National Eczema Week

Eczema is a form of dermatitis, and we all know how much I love anything skin related. The skin fascinates me; I’ve spent many days learning about the skin and the problems that can affect it. If you’ve been in for an appointment, you’ll know I like to check the skin on your feet thoroughly whilst you are on the treatment couch.


Back to eczema, it’s National Eczema Week in the UK 13th – 19th of September, a chance to increase awareness of its signs, symptoms and treatments to help people manage it and not be embarrassed by their skin. Eczema affects 1 in 5 children and 1 in 10 adults, so that’s 2 out of the patients I see every day.


There are many forms of eczema, and the degree to which people are affected varies hugely. However, two types affect the feet most, pompholyx and varicose.

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Pompholyx eczema is common on the palms of the hands and soles of the feet. A flare-up will often start with an itchy, burning sensation, and it moves on to a patch of small blisters, which worsen and can become infected. Finally, the blisters will dry out, causing the skin to become dry and red and likely to crack.


Varicose eczema develops in people with high blood pressure who have had a deep vein thrombosis, cellulitis or varicose veins. The skin on the legs will be dry, flaky and itchy, and it may also change colour. Injuries or insect bites will cause much more significant problems like ulcers developing.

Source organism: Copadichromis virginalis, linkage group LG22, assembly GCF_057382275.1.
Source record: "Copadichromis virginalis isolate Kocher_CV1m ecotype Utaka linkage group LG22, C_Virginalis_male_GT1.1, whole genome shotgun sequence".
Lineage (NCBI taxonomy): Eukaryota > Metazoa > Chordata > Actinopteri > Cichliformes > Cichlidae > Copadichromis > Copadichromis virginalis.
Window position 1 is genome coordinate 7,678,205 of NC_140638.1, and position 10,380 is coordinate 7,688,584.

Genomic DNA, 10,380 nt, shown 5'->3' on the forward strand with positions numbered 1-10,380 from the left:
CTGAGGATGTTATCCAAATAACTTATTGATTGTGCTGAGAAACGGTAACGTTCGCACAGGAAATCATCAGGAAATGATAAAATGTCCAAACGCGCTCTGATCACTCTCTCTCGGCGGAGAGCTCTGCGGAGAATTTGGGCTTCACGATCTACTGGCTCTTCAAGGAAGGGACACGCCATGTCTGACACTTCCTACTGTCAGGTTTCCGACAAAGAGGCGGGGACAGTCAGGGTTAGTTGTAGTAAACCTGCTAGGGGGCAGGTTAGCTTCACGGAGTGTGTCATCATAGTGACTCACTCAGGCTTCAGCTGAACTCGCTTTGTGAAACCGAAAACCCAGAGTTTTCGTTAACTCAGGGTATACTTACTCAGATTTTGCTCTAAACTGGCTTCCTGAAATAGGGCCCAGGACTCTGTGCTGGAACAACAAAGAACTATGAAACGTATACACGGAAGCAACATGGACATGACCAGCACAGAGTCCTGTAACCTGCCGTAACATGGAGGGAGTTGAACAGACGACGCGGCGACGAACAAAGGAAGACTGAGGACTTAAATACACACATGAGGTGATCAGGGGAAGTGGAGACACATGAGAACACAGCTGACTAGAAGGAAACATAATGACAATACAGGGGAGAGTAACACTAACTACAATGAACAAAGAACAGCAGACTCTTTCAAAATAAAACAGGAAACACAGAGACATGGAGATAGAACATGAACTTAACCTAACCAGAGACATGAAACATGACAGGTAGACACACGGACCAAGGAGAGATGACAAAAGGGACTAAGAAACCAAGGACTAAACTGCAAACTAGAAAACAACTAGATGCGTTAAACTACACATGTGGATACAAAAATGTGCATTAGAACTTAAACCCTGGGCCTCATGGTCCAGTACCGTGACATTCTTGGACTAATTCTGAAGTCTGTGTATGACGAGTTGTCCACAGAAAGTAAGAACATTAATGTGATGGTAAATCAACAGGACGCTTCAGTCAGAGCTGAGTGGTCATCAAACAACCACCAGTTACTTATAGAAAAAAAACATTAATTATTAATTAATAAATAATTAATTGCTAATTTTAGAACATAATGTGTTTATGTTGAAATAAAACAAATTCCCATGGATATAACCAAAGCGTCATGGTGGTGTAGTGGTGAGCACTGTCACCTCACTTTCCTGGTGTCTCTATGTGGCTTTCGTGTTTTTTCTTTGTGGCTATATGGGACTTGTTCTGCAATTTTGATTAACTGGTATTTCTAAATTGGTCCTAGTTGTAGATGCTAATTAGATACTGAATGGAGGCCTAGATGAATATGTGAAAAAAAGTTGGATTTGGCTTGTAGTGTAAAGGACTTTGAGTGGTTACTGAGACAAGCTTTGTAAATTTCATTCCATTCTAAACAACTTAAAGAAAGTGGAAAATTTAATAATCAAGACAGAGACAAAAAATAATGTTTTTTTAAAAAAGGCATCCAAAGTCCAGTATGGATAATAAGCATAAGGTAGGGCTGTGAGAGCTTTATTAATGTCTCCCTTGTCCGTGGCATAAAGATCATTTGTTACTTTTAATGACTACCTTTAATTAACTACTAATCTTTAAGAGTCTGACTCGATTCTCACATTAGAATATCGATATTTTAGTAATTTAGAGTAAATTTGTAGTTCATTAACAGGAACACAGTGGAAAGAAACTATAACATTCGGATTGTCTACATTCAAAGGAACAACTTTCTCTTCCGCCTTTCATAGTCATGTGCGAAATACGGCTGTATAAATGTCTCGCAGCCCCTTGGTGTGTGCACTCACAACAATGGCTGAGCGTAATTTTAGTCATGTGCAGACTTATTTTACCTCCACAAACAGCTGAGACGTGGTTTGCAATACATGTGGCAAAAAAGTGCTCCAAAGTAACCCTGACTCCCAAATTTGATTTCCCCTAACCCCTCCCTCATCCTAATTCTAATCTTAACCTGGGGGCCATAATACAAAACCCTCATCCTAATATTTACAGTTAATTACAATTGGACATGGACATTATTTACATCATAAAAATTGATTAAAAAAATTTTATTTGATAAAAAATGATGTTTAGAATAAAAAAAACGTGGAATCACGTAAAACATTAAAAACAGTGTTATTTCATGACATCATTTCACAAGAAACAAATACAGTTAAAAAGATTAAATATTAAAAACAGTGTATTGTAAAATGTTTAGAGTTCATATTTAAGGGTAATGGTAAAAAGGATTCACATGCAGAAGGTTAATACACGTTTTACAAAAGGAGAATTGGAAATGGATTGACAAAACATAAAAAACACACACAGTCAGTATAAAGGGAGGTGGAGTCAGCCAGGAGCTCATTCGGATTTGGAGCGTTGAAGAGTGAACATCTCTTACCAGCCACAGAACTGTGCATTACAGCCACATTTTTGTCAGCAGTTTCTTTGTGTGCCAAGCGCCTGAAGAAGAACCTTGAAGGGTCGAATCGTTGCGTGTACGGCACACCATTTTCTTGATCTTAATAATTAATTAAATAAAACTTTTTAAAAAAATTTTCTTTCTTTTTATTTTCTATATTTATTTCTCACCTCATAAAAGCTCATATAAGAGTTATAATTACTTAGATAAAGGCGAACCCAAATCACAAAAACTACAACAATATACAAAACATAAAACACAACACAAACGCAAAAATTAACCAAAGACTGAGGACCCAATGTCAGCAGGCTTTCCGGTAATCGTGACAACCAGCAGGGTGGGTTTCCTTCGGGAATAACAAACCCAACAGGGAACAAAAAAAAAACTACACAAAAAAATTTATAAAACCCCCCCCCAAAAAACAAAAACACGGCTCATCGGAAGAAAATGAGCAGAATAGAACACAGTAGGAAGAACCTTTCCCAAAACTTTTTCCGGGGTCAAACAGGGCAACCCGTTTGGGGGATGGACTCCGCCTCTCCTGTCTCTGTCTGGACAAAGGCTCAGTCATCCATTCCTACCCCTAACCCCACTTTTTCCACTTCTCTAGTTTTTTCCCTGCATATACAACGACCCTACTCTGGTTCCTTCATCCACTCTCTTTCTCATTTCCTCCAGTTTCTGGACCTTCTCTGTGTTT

In the whole scheme of things, there are worse conditions to live with, but I want everyone to live without being embarrassed by their skin and without the relentless itching, inflamed, often bleeding skin. I have seen all varieties of eczema over the years, so please do chat with me if you want advice on reducing the effects.


Here are a few simple things I advise my patients.

  • Know your triggers. Limit stress (I know that’s often not easy).
  • Keep your skin moisturised.
  • Check your skin regularly; it’s better to catch things early.
  • Wear bamboo socks during the day as they move sweat away from your feet.
  • Wear silk socks overnight; if you moisturise your feet before bed, the silk helps more cream be absorbed.
  • Always wear footwear to reduce injuries from occurring.
  • Avoid wearing rubber or plastic shoes as these cause your feet to sweat more.
  • Book an appointment with me if you have blisters, cracks or fissures forming. I can help with dressings.


Anyone who has lived with eczema knows how frustrating it is when they have a flare-up, don’t let it stop you in your tracks. The National Eczema Society have so much helpful information for anyone wanting to read more.

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